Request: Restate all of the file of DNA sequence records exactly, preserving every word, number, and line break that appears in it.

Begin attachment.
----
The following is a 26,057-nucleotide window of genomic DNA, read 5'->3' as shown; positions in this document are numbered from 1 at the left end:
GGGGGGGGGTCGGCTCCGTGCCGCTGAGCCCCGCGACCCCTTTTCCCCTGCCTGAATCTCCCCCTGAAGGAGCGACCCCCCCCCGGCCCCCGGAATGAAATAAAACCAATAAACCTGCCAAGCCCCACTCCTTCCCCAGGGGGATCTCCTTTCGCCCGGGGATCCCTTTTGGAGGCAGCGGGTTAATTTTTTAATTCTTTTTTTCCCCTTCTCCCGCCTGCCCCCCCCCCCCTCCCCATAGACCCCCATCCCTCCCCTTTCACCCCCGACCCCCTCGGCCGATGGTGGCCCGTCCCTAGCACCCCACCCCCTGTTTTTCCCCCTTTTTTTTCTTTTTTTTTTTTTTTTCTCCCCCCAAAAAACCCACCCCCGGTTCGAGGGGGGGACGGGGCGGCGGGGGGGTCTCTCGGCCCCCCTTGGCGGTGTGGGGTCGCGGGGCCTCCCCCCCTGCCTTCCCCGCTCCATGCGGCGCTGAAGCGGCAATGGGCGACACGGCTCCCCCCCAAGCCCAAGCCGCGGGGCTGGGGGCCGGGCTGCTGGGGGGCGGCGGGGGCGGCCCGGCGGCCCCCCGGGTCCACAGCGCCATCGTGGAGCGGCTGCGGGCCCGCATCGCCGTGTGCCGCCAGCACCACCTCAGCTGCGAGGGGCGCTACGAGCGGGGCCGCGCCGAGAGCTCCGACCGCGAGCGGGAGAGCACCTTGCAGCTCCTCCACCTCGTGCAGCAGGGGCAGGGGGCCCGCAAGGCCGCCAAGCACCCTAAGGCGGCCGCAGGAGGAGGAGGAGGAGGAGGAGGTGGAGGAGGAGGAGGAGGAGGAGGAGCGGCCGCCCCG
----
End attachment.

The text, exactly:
The following is a 26,057-nucleotide window of genomic DNA, read 5'->3' as shown; positions in this document are numbered from 1 at the left end:
GGGGGGGGGTCGGCTCCGTGCCGCTGAGCCCCGCGACCCCTTTTCCCCTGCCTGAATCTCCCCCTGAAGGAGCGACCCCCCCCCGGCCCCCGGAATGAAATAAAACCAATAAACCTGCCAAGCCCCACTCCTTCCCCAGGGGGATCTCCTTTCGCCCGGGGATCCCTTTTGGAGGCAGCGGGTTAATTTTTTAATTCTTTTTTTCCCCTTCTCCCGCCTGCCCCCCCCCCCCTCCCCATAGACCCCCATCCCTCCCCTTTCACCCCCGACCCCCTCGGCCGATGGTGGCCCGTCCCTAGCACCCCACCCCCTGTTTTTCCCCCTTTTTTTTCTTTTTTTTTTTTTTTTCTCCCCCCAAAAAACCCACCCCCGGTTCGAGGGGGGGACGGGGCGGCGGGGGGGTCTCTCGGCCCCCCTTGGCGGTGTGGGGTCGCGGGGCCTCCCCCCCTGCCTTCCCCGCTCCATGCGGCGCTGAAGCGGCAATGGGCGACACGGCTCCCCCCCAAGCCCAAGCCGCGGGGCTGGGGGCCGGGCTGCTGGGGGGCGGCGGGGGCGGCCCGGCGGCCCCCCGGGTCCACAGCGCCATCGTGGAGCGGCTGCGGGCCCGCATCGCCGTGTGCCGCCAGCACCACCTCAGCTGCGAGGGGCGCTACGAGCGGGGCCGCGCCGAGAGCTCCGACCGCGAGCGGGAGAGCACCTTGCAGCTCCTCCACCTCGTGCAGCAGGGGCAGGGGGCCCGCAAGGCCGCCAAGCACCCTAAGGCGGCCGCAGGAGGAGGAGGAGGAGGAGGAGGTGGAGGAGGAGGAGGAGGAGGAGGAGCGGCCGCCCCG